I have a childhood memory of praying to a God who appeared to be a large, severe-looking grandfather, with unruly white hair, sitting on a throne which rested on a cloud high above me in the sky. I prayed to him, but I felt nothing for him, nor did he seem to feel anything toward me. I don’t know where this picture of God came from. Neither of my grandfathers resembled it, but the fact that both of them died before I got to know them probably contributed to the sense of emotional distance. Perhaps I had seen a photo of Michelangelo’s great Sistine Chapel painting of a white-haired God creating Adam. Most likely a well-meaning Sunday School teacher had unwittingly planted this image in my six-year-old-mind by putting up a flannelgraph depiction of God dispensing final judgment from the Book of Revelation.

I also remember when I gave up that picture. It was sometime during my teens when I faced the fact that I could not pray to the God I was visualizing. He didn’t seem interested enough in me to get up off of that chair to help me. He didn’t seem even to be looking at me. Fortunately, I was learning more from the Bible and from my own life, and I was beginning to see God in new ways. It especially became clear to me that in sending Jesus God was trying to make himself more knowable and approachable. This God I could pray to; he cared about me and wanted to help me.

But I still visualized him. Sometimes I saw him as Jesus, teaching, reaching out to the poor, suffering on the cross. Yet, the fact that Jesus himself prayed to the Father caused me to develop new images of God. They weren’t always the same, and many times the focus was unclear, but I was very relieved to be liberated from the austere grandfather on the distant cloud-throne.

I believe that visualizing God as we pray is not optional. It’s inevitable and essential that we have a picture of the One we’re approaching in prayer. If we try to pray to an Ethereal Moral Being or an Infinite Life Force, we find we can’t focus. Our attention drifts to our own thoughts and feelings, or to the thing we are asking for. We soon find that we’re involved in an internal debate with ourself, rather than in prayer to the One outside ourself who can help us.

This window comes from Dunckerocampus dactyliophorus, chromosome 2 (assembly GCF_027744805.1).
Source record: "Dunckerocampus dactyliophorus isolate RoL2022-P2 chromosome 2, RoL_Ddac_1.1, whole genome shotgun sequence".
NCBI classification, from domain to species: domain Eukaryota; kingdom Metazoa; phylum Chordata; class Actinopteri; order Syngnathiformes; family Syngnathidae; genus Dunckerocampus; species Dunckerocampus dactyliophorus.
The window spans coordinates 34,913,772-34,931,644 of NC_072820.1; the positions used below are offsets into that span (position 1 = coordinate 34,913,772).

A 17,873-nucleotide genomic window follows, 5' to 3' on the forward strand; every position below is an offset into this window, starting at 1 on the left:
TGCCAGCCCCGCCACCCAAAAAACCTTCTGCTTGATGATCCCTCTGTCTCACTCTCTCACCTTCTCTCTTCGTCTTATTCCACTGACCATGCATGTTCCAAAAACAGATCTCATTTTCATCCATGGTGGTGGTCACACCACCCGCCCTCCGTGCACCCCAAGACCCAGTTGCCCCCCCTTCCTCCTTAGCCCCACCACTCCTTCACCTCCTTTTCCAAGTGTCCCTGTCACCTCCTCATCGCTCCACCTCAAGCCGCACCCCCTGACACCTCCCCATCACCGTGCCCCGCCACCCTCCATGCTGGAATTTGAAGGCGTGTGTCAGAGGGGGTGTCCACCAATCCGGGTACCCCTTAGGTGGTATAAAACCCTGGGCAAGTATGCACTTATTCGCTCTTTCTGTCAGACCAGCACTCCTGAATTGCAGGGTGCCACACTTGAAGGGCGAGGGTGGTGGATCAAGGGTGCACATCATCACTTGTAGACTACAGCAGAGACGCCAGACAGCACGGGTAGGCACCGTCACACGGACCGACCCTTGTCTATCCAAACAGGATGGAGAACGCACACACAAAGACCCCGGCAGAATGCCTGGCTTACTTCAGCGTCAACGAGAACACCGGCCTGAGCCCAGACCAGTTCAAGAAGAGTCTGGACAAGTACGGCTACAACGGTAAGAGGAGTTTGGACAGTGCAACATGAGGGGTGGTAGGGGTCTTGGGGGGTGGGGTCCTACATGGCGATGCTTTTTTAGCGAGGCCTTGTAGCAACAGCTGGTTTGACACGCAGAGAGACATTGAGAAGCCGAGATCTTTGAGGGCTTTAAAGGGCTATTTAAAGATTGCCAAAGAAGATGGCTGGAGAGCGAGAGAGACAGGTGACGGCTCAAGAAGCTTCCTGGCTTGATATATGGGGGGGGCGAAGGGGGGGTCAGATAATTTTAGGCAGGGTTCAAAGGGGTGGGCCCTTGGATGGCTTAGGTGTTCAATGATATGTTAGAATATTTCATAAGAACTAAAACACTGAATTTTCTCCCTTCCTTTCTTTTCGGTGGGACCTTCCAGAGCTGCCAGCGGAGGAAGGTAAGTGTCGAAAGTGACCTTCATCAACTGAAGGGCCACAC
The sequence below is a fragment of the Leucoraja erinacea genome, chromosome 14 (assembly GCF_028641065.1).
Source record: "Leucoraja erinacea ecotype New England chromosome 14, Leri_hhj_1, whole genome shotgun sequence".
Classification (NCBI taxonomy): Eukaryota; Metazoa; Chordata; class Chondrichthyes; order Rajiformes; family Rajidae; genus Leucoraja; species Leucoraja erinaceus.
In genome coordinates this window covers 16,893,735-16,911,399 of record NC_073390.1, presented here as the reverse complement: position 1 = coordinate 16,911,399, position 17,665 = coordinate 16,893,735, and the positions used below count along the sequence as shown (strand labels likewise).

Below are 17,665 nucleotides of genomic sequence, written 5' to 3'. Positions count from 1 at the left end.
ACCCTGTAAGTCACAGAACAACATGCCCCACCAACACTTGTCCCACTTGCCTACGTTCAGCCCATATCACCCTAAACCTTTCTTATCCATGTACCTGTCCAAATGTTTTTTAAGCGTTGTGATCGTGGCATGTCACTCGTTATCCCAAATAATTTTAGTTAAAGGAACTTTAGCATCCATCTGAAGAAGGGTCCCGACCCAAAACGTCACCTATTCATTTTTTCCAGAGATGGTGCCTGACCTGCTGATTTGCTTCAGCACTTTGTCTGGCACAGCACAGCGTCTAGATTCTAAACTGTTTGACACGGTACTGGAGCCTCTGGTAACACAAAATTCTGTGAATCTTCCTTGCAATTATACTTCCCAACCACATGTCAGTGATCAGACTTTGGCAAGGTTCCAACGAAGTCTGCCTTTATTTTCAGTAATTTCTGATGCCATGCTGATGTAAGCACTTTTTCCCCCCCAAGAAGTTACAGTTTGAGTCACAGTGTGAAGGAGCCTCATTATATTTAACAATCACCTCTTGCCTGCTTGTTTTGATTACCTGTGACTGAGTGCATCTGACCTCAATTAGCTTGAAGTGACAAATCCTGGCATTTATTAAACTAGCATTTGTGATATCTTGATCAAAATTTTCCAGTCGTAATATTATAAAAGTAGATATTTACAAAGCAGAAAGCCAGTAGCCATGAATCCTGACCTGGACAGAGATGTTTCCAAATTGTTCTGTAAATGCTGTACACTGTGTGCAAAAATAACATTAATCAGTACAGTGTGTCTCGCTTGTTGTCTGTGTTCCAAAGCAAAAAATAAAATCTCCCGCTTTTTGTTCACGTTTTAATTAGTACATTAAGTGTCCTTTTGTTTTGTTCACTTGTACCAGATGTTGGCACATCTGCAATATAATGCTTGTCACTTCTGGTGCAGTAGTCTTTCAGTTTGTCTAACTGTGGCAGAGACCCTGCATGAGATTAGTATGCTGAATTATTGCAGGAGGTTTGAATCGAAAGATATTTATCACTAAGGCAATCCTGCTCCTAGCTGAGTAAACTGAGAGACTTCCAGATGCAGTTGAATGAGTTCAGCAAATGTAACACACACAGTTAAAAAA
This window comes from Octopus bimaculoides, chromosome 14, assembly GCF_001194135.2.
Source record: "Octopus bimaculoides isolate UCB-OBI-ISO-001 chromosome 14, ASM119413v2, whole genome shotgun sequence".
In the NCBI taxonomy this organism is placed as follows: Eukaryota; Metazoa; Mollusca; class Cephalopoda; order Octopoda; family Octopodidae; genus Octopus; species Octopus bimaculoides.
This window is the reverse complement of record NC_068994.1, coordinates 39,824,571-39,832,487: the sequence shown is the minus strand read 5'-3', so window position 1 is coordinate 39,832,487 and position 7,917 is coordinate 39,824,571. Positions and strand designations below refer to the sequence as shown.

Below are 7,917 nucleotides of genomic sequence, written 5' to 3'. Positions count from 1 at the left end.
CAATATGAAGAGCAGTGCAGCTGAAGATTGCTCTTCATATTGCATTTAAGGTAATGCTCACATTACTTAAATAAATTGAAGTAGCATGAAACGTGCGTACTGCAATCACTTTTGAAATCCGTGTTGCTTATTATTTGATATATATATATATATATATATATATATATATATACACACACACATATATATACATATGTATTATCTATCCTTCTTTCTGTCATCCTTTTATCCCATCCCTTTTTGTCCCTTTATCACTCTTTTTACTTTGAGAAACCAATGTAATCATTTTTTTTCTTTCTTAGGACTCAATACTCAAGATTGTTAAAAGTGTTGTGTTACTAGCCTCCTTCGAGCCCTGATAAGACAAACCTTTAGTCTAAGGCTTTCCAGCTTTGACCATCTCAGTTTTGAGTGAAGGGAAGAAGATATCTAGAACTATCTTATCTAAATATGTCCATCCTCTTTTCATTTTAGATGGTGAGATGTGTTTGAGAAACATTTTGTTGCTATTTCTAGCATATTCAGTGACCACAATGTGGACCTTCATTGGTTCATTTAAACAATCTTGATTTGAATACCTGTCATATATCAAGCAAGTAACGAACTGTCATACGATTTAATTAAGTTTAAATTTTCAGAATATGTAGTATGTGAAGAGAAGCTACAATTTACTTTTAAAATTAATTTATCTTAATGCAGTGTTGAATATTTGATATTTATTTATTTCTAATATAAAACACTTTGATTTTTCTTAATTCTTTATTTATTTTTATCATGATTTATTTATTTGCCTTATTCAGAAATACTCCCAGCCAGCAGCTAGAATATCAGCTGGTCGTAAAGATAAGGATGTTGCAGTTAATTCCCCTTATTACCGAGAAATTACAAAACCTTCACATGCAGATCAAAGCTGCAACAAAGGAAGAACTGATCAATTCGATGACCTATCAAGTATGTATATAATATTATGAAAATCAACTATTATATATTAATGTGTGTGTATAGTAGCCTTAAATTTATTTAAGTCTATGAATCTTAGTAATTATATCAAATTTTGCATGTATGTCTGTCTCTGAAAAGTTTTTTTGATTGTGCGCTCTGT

I also believe that our visualization of God should be a journey. It’s spiritually healthy to find him looking a little different every time we pray. Yes, he’s the same yesterday, today and forever, but our experience of him, our understanding of him, our ways of attaching to him should be ever emerging and evolving. That’s a demonstration that we are growing in our spiritual sensitivity and capacity.

At the top of the list of the Ten Commandments is the warning against making and worshiping idols. Quaintly called “graven images” in the old English versions, these are an abomination to God. This is not because they are attempts to picture God; as I said above, the human mind can’t avoid doing that.

Imagination, the creative formation of images in our minds, is one of the most uniquely human qualities, and God doesn’t want to stifle it. What he warns against in the Ten Commandments is graven images, carved from stone or wood, which attempt to lock God into one posture, one expression, one aspect of his being. In this way worshipers try to contain and control God, making him more manageable and predictable.

God is infinitely multifaceted. If the way we visualize him in prayer changes from one day to the next, that seems healthy, as we are constantly experiencing new facets of who God is. But if a person has the same mental image of God as they did when they were praying twenty years ago, they may be guilty of a form of idolatry, trying to keep God trapped in a familiar, but limited, aspect of his self-revelation. Maybe he wants to surprise us every time we encounter him in prayer. Are we open to it?

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For further study: Here are some interesting things I discovered as I was preparing this article:

(1) An interesting article, in the Princeton University literary journal, by a young man who grew up as an Orthodox Jew and wrestled with whether or how he should visualize God http://www.nassauweekly.com/visualizing-god/

 (2) Some interesting lines from Edward Fitzgerald’s famous 19th century English translation of the “Rubaiyat” of Omar Khayyam:

Whose secret Presence through Creation’s veins
Running Quicksilver-like eludes your pains;
Taking all shapes from Mah to Mahi and
They change and perish all-but He remains.

(3) A great scene from the movie “Talladega Nights,” in which Will Ferrell explains why in his prayers he always addresses God as “Dear Lord Baby Jesus.”


— Pastor George Van Alstine